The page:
We embrace fresh thinking and our lean organisational structure enables us to develop new ideas quickly.

Our two most significant innovations have been:

  • The world’s first FSRU conversion, the Golar Spirit – which went into operation in 2008
  • The world’s first FLNG conversion, the Golar Hilli – which will go into operation in 2017

In both cases we converted an existing ship on a speculative basis. Conversion of an existing asset has enabled Golar to offer a quick-delivering and cheap solution to an industry problem, which might be:

  • A need to rapidly open up new markets for excess LNG or to meet urgent requirements for new gas fired power
  • A need to enable owners of stranded gas reserves to monetise their asset

Our willingness to initiate the speculative conversion of a ship into an FSRU or FLNG demonstrated our belief in the soundness of our offering. This in turn gave our first customers the confidence to transact with us.

"We are definitely not pack animals. We have demonstrated with our work with FLNG and FSRUs that we are prepared to take leadership."

To date, none of our competitors has successfully emulated this business model. Although the approach with FLNG is similar to an FSRU conversion, the cost and scale of FLNG represent a significant step up. We therefore believe that it will be some time before we face serious competition in the FLNG business.

Golar’s FLNG business model

The rate of offshore natural gas discoveries has soared in recent years. There are estimated to be at least 300,000 billion cubic feet of natural gas lying in offshore fields – of which 40% is estimated to be stranded. “Stranded gas” means gas that would not be viable to extract using established methods in use before Golar’s FLNG solution existed. Locating the liquefaction process offshore on a vessel can dramatically reduce the cost per MMBTU of liquefying gas. Converting a vessel in a specialised shipyard, where the skills and resources are already at hand and don’t need to be brought in, is much quicker and cheaper than building a facility in remote parts of the world that lack the essential infrastructure necessary to get started.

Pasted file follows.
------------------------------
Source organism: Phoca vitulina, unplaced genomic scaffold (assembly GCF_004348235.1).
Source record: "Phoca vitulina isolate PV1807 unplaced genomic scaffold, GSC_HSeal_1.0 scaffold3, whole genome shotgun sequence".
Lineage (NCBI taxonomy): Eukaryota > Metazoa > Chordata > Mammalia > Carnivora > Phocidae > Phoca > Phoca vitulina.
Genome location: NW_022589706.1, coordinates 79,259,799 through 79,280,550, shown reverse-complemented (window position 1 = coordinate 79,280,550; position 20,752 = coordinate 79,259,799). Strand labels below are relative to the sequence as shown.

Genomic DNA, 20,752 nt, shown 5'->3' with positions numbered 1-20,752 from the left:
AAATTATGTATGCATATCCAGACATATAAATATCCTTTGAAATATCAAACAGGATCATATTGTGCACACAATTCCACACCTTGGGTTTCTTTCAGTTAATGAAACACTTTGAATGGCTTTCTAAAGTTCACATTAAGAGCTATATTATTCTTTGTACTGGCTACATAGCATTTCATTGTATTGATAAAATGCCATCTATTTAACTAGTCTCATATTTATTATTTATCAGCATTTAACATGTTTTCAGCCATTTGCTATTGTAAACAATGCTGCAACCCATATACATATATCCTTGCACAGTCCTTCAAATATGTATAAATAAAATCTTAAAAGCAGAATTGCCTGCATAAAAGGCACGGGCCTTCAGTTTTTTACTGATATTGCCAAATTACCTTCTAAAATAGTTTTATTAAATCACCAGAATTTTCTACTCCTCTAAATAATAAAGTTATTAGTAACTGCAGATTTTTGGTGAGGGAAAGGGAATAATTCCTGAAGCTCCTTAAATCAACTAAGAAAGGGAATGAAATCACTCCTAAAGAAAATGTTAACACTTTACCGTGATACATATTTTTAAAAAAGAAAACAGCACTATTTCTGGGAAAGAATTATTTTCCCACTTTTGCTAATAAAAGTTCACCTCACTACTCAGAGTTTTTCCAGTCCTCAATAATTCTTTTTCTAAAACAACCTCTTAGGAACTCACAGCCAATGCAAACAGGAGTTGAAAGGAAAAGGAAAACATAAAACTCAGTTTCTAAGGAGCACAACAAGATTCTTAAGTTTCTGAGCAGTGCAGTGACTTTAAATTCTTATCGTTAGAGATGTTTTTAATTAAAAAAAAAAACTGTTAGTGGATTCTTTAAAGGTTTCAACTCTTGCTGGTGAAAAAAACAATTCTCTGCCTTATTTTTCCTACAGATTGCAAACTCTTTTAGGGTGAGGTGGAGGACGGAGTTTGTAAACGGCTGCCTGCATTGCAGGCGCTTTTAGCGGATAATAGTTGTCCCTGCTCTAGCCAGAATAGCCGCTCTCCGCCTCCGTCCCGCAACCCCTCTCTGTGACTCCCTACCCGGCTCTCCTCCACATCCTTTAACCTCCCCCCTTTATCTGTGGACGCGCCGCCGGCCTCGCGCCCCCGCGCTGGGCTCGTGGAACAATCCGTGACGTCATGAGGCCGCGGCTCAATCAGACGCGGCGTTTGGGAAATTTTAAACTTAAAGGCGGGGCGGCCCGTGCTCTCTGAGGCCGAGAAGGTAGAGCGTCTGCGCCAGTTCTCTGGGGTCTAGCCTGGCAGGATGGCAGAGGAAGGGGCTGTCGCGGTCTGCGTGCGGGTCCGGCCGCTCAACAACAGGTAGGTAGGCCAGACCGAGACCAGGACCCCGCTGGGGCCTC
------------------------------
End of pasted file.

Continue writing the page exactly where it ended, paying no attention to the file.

With our FLNG model, a mega-gasfield is no longer a prerequisite to monetisation. It is now easier to sell small parcels of gas without flooding the market. It is no longer necessary to find a large number of buyers at once.

Golar’s FLNG solution is based on the conversion of a Moss type LNG carrier fitted with tried-and-tested Black & Veatch (B&V) liquefaction technology and connected to a client-specified mooring system. The B&V PRICO® process uses a single mixed refrigerant technology that is simple, reliable and efficient. Black & Veatch has developed more than 30 operating LNG production facilities globally and most of them use this process. The PRICO® process also has a small enough footprint that it can be mounted on a vessel. The first marine-mounted B&V PRICO® process was successfully commissioned in 2016.

Golar’s FLNG business model

FLNG Hilli Episeyo

  • 14-15 million man-hours to completion
  • 1,200 km of cabling
  • 250 MW of power on board
  • 4,300 people on board to complete conversion

The practice of converting LNG carriers into floating storage and regasification units (FSRUs) is now well accepted – thanks to innovation by Golar. We pioneered the FSRU conversion concept with the Golar Spirit, which went into operation in Brazil in 2008. We then successfully replicated the process three more times.

Newbuild FSRUs have since established themselves as a cost-effective alternative to conversions, for us at Golar and for other market participants.

Floating Storage and Regasification Units

An FSRU is an LNG carrier with onboard regasification equipment. It receives liquefied LNG, stores it, and converts it into natural gas for pipelines or onshore processing and power generation. FSRUs have a number of advantages over land-based LNG facilities. They are quicker to build and less expensive. They can be moved from one location to another as the business case demands. They remain largely unseen by the public and are not an unsightly, permanent feature of the landscape.

We put the first FSRU into operation in each of the four areas in which we operate: the Americas, the Middle East, Asia, and Africa. Golar Power, the Golar-Stonepeak joint venture, now plans to convert more of the latest generation of carriers into FSRUs.